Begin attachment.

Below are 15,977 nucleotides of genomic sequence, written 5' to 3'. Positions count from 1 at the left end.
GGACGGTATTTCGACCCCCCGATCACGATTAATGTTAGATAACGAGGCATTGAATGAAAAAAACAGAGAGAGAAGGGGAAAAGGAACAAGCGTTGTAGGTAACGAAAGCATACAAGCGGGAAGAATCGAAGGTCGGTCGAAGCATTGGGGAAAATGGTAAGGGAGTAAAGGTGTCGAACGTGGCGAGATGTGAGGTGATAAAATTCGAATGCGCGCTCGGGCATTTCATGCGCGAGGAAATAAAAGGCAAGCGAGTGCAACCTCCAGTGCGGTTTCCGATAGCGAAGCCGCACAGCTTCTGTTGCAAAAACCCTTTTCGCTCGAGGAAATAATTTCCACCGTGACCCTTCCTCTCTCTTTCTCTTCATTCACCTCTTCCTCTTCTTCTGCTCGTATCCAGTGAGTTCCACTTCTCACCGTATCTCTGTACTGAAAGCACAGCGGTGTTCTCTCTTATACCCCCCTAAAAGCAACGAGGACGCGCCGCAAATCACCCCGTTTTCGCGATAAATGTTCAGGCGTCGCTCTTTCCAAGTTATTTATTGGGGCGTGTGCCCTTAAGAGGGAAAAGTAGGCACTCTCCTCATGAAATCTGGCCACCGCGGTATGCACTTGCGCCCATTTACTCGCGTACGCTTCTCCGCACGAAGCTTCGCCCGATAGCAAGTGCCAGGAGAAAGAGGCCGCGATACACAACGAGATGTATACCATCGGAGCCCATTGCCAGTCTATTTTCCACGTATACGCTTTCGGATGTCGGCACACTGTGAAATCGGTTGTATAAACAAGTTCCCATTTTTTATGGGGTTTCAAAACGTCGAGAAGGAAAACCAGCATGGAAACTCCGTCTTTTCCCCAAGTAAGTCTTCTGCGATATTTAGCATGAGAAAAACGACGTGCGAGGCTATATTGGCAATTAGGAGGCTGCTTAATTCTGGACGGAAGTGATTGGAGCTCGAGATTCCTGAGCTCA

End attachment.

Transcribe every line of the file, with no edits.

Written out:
Below are 15,977 nucleotides of genomic sequence, written 5' to 3'. Positions count from 1 at the left end.
GGACGGTATTTCGACCCCCCGATCACGATTAATGTTAGATAACGAGGCATTGAATGAAAAAAACAGAGAGAGAAGGGGAAAAGGAACAAGCGTTGTAGGTAACGAAAGCATACAAGCGGGAAGAATCGAAGGTCGGTCGAAGCATTGGGGAAAATGGTAAGGGAGTAAAGGTGTCGAACGTGGCGAGATGTGAGGTGATAAAATTCGAATGCGCGCTCGGGCATTTCATGCGCGAGGAAATAAAAGGCAAGCGAGTGCAACCTCCAGTGCGGTTTCCGATAGCGAAGCCGCACAGCTTCTGTTGCAAAAACCCTTTTCGCTCGAGGAAATAATTTCCACCGTGACCCTTCCTCTCTCTTTCTCTTCATTCACCTCTTCCTCTTCTTCTGCTCGTATCCAGTGAGTTCCACTTCTCACCGTATCTCTGTACTGAAAGCACAGCGGTGTTCTCTCTTATACCCCCCTAAAAGCAACGAGGACGCGCCGCAAATCACCCCGTTTTCGCGATAAATGTTCAGGCGTCGCTCTTTCCAAGTTATTTATTGGGGCGTGTGCCCTTAAGAGGGAAAAGTAGGCACTCTCCTCATGAAATCTGGCCACCGCGGTATGCACTTGCGCCCATTTACTCGCGTACGCTTCTCCGCACGAAGCTTCGCCCGATAGCAAGTGCCAGGAGAAAGAGGCCGCGATACACAACGAGATGTATACCATCGGAGCCCATTGCCAGTCTATTTTCCACGTATACGCTTTCGGATGTCGGCACACTGTGAAATCGGTTGTATAAACAAGTTCCCATTTTTTATGGGGTTTCAAAACGTCGAGAAGGAAAACCAGCATGGAAACTCCGTCTTTTCCCCAAGTAAGTCTTCTGCGATATTTAGCATGAGAAAAACGACGTGCGAGGCTATATTGGCAATTAGGAGGCTGCTTAATTCTGGACGGAAGTGATTGGAGCTCGAGATTCCTGAGCTCA